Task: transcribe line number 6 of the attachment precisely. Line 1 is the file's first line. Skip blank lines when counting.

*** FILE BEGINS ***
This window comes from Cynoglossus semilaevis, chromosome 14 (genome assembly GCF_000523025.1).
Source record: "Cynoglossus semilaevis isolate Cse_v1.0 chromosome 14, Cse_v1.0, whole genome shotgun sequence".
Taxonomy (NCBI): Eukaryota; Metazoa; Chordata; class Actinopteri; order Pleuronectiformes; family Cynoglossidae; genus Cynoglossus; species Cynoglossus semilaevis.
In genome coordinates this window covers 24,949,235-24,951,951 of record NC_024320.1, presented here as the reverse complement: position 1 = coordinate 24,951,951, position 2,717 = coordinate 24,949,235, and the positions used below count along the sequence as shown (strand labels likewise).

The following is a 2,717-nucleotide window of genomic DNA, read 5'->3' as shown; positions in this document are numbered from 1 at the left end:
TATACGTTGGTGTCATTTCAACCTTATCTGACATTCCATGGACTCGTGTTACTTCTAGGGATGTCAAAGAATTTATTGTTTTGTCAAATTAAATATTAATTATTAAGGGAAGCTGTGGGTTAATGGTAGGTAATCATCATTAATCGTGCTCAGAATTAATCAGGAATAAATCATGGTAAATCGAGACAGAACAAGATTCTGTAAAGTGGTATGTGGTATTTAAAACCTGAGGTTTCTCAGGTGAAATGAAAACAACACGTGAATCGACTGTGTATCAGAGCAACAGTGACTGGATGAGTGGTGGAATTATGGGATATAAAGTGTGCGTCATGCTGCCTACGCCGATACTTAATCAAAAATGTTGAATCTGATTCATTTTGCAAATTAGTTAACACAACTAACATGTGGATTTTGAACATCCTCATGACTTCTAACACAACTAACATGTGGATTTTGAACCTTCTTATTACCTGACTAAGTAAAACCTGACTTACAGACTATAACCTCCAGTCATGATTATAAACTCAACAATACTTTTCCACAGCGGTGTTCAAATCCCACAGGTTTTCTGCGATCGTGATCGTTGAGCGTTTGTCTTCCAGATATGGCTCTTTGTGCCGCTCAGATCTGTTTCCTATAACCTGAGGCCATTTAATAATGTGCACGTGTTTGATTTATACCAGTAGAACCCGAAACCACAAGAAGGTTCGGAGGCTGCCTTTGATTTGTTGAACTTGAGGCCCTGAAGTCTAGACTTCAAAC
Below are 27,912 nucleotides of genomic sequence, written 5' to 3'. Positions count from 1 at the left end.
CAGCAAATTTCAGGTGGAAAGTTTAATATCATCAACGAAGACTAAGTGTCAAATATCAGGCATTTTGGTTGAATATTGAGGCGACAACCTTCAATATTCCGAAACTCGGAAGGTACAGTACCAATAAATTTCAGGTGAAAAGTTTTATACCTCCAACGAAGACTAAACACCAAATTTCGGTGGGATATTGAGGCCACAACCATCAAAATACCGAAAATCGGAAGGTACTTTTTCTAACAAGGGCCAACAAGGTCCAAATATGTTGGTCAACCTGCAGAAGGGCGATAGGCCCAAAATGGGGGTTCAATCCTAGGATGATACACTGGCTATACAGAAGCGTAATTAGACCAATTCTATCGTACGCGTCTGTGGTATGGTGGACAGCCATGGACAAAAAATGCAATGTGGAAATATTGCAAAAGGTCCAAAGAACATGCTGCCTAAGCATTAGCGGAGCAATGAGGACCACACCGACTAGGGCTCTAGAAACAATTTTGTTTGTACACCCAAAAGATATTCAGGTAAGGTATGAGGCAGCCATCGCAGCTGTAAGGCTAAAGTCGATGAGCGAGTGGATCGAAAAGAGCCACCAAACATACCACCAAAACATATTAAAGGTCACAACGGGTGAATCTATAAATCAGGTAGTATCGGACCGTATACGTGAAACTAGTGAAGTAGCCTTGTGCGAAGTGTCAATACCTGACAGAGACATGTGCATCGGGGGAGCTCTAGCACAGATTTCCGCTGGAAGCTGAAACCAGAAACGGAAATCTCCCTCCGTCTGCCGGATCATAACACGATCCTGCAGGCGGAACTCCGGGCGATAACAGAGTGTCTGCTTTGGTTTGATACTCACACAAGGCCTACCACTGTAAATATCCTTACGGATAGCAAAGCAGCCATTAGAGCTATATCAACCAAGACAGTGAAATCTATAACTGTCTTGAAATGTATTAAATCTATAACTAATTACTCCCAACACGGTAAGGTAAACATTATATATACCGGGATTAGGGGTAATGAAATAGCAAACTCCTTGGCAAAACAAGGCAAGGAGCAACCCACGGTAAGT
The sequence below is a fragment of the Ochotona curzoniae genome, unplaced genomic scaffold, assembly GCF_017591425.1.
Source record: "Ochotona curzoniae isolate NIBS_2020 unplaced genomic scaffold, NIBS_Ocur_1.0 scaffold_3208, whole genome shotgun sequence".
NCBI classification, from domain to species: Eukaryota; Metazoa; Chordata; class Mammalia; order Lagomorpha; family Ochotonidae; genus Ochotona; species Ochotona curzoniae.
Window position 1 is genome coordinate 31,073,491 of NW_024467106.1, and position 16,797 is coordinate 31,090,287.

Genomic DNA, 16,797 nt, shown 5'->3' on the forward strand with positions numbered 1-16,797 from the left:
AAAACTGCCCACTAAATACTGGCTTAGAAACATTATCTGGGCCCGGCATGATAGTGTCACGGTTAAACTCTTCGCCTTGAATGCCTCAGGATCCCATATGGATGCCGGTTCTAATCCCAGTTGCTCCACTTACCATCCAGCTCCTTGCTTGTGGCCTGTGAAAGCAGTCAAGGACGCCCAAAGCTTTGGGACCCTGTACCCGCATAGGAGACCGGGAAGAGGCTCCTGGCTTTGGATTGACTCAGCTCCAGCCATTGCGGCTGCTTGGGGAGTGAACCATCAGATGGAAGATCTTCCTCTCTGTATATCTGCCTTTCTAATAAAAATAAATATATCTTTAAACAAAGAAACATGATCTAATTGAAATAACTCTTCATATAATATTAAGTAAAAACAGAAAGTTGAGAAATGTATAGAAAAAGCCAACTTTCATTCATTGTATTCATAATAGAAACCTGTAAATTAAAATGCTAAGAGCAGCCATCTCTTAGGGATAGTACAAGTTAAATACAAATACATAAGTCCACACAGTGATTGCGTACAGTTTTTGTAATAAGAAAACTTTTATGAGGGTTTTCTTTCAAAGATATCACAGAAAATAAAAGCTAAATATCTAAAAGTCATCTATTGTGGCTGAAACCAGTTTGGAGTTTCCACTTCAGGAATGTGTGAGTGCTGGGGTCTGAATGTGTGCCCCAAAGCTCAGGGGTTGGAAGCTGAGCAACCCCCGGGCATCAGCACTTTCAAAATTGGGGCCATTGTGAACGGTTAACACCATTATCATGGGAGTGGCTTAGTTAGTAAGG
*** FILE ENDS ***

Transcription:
TATACGTTGGTGTCATTTCAACCTTATCTGACATTCCATGGACTCGTGTTACTTCTAGGGATGTCAAAGAATTTATTGTTTTGTCAAATTAAATATTAATTATTAAGGGAAGCTGTGGGTTAATGGTAGGTAATCATCATTAATCGTGCTCAGAATTAATCAGGAATAAATCATGGTAAATCGAGACAGAACAAGATTCTGTAAAGTGGTATGTGGTATTTAAAACCTGAGGTTTCTCAGGTGAAATGAAAACAACACGTGAATCGACTGTGTATCAGAGCAACAGTGACTGGATGAGTGGTGGAATTATGGGATATAAAGTGTGCGTCATGCTGCCTACGCCGATACTTAATCAAAAATGTTGAATCTGATTCATTTTGCAAATTAGTTAACACAACTAACATGTGGATTTTGAACATCCTCATGACTTCTAACACAACTAACATGTGGATTTTGAACCTTCTTATTACCTGACTAAGTAAAACCTGACTTACAGACTATAACCTCCAGTCATGATTATAAACTCAACAATACTTTTCCACAGCGGTGTTCAAATCCCACAGGTTTTCTGCGATCGTGATCGTTGAGCGTTTGTCTTCCAGATATGGCTCTTTGTGCCGCTCAGATCTGTTTCCTATAACCTGAGGCCATTTAATAATGTGCACGTGTTTGATTTATACCAGTAGAACCCGAAACCACAAGAAGGTTCGGAGGCTGCCTTTGATTTGTTGAACTTGAGGCCCTGAAGTCTAGACTTCAAAC